The Bigger Truth

    The research in this brief presents a clear and compelling picture:

    1. Critical infrastructure organizations are under cyber-attack and they believe that things are getting worse.

    2. The security incidents experienced by critical infrastructure organizations vary widely, disrupt business operations, and carry high costs.

    3. Security professionals working at critical infrastructure organizations remain unclear about the U.S. government’s cybersecurity strategy. Nevertheless, this key constituency believes that Washington should be more active with its cybersecurity strategy and programs.

    ESG believes this brief should send a cogent and concise message to Washington. The U.S. Federal Government must engage with critical infrastructure security professionals, improve its communication by articulating a logical cybersecurity strategy, express a clear mission statement that includes success metrics, and find ways to provide help sooner rather than later. Of course it’s unrealistic to expect Draconian cybersecurity policies and regulations from Washington, but it’s apparent that cybersecurity professionals would like to see the U.S. Federal Government use its visibility, influence, and purchasing power to produce cybersecurity “carrots” and “sticks.” In other words, Washington should be willing to reward IT vendors and critical infrastructure organizations that meet strong cybersecurity metrics and punish those that cannot adhere to this type of standard.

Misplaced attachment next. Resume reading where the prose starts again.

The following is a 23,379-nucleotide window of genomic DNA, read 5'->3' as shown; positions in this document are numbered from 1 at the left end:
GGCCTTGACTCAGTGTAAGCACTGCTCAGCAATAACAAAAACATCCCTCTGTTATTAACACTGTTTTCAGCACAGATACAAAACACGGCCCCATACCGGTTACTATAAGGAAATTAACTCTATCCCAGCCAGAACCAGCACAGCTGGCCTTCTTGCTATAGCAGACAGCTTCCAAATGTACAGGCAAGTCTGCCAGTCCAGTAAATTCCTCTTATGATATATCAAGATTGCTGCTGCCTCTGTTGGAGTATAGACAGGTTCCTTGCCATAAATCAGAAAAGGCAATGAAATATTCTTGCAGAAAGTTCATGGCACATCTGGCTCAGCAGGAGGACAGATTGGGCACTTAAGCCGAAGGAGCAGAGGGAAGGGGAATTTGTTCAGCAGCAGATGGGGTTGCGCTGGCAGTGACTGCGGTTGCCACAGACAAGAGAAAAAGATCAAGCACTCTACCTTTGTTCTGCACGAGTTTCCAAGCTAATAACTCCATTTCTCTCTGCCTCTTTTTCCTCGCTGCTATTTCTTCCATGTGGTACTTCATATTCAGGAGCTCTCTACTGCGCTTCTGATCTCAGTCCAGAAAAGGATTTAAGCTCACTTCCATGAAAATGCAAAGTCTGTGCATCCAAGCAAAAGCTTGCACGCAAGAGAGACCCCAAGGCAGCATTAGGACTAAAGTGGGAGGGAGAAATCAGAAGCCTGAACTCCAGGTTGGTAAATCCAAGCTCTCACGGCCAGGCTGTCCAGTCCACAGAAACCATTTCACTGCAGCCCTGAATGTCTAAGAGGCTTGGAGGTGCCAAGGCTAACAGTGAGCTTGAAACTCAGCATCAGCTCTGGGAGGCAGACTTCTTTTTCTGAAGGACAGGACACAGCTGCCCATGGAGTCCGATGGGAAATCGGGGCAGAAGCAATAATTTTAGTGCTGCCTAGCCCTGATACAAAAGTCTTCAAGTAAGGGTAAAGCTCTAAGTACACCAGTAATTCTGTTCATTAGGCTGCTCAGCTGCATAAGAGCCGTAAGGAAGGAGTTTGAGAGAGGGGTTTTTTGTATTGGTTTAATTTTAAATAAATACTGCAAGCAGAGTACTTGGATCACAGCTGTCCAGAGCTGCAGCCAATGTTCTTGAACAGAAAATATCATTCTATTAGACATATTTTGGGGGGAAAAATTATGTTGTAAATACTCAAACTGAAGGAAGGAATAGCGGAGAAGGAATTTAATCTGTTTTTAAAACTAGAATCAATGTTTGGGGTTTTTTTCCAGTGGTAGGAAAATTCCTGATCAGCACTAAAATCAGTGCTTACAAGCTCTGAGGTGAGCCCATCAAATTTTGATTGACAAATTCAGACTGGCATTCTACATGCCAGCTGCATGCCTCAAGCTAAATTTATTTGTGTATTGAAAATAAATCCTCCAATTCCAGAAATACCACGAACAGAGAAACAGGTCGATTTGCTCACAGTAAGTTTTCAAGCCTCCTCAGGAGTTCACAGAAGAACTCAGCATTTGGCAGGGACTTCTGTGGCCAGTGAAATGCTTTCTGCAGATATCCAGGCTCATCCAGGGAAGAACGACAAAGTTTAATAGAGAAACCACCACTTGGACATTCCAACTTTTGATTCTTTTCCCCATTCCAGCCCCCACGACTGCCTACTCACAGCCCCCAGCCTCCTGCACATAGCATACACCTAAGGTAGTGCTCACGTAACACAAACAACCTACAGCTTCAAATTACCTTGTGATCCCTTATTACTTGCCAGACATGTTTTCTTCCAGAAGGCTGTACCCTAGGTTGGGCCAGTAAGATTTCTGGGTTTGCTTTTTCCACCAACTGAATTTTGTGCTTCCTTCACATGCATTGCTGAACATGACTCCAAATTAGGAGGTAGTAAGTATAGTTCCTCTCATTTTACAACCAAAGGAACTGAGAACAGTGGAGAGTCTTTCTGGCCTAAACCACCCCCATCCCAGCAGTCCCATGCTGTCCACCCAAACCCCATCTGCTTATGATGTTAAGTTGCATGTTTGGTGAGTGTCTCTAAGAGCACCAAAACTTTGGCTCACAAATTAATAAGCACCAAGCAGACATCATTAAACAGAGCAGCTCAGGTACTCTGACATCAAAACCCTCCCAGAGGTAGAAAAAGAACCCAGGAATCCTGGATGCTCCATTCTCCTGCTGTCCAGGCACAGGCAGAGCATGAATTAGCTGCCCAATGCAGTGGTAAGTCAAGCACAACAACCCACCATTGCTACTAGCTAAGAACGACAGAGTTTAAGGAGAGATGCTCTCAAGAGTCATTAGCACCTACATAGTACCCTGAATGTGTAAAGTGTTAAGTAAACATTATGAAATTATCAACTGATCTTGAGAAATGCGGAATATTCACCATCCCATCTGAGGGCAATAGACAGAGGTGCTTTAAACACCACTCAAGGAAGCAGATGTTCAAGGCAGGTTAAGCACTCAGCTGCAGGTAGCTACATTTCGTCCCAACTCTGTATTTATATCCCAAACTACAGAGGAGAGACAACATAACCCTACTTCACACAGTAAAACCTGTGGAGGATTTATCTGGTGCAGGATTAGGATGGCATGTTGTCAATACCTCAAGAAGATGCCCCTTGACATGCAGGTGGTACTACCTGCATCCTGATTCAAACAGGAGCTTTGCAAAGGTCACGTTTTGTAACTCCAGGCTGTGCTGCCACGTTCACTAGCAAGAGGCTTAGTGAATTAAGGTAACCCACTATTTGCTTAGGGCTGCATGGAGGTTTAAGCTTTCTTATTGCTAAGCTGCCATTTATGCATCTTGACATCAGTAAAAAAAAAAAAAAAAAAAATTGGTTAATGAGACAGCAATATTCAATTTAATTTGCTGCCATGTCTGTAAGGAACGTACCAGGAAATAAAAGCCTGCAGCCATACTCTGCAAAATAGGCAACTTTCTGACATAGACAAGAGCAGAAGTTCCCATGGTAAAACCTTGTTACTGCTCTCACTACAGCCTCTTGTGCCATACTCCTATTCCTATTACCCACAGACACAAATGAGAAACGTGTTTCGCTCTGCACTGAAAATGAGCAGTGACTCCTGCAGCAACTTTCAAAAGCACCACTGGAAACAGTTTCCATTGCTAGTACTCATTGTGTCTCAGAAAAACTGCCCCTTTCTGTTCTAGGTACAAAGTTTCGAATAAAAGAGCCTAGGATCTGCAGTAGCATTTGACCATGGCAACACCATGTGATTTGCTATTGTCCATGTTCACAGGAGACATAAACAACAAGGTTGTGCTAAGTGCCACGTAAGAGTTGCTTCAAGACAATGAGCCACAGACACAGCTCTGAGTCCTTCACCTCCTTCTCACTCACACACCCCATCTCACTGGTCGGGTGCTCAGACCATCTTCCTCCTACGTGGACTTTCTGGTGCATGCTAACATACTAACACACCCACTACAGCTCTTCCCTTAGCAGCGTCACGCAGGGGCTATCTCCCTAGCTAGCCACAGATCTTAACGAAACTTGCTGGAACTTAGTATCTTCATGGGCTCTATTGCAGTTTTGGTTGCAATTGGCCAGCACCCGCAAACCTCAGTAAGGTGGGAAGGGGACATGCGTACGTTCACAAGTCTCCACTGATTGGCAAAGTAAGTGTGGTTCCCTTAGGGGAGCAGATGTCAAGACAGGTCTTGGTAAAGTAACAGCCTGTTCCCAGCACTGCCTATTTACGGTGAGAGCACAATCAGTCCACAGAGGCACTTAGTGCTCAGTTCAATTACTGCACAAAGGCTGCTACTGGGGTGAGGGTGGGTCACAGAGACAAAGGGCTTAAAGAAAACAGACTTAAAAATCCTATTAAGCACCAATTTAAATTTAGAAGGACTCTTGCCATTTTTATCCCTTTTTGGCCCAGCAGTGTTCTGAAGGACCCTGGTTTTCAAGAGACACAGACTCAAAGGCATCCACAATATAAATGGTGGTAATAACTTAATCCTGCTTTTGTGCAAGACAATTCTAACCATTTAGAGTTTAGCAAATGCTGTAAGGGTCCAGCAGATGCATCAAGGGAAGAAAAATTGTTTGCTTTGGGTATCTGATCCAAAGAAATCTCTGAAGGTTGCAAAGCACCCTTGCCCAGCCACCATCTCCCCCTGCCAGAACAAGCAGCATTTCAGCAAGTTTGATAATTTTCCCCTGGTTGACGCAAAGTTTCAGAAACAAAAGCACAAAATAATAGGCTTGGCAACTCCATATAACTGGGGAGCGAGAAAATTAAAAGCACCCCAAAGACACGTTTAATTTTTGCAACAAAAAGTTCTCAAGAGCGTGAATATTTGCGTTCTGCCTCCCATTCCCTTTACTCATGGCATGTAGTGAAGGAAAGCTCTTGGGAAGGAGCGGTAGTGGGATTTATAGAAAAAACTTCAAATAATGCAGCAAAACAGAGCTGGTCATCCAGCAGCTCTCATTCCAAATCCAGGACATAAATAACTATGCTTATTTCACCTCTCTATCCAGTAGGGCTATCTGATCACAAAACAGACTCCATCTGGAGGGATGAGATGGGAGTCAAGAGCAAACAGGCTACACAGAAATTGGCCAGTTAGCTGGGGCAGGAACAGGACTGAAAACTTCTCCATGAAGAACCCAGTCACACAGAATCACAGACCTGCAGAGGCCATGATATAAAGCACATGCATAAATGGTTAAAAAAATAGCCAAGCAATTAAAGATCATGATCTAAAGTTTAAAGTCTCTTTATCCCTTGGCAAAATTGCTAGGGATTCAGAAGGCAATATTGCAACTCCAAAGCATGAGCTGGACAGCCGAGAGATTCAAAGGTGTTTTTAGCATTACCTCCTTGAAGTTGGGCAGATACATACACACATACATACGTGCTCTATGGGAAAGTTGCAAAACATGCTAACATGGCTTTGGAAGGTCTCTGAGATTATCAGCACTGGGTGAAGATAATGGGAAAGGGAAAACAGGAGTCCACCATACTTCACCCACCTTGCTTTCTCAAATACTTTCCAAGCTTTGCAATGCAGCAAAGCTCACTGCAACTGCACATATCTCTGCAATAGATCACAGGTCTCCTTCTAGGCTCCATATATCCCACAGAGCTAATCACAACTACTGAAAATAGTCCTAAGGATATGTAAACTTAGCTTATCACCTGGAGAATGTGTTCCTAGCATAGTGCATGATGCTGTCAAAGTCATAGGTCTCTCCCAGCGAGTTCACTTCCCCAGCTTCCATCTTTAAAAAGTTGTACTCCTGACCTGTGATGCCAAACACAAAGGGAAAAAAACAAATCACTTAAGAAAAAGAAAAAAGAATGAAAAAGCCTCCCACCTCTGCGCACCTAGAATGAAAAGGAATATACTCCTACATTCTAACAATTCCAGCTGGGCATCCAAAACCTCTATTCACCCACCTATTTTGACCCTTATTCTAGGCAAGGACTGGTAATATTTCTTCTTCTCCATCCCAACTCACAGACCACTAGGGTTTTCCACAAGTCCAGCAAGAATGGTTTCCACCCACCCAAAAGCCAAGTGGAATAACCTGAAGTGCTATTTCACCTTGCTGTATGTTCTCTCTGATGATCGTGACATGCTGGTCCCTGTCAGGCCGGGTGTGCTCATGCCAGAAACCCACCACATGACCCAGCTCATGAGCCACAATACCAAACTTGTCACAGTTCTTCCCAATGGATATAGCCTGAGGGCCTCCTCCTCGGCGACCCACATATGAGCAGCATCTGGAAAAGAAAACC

In 2009, President Obama stated, “…it's now clear that cyber threats are one of the most serious economic and national security challenges we face as a nation.” On the other side of the political spectrum, a recent press release on cybersecurity legislation from Senator John McCain (R-AZ) stated, “Every day we delay moving forward with this legislation, our nation grows more vulnerable, our privacy and security are increasingly at-risk, and our adversaries are further emboldened.” These declarations from political adversaries seem to point to bipartisan support for greater cybersecurity participation from Washington. Based upon the research presented in this brief, this type of commitment would be welcome with open arms by organizations within critical infrastructure industries.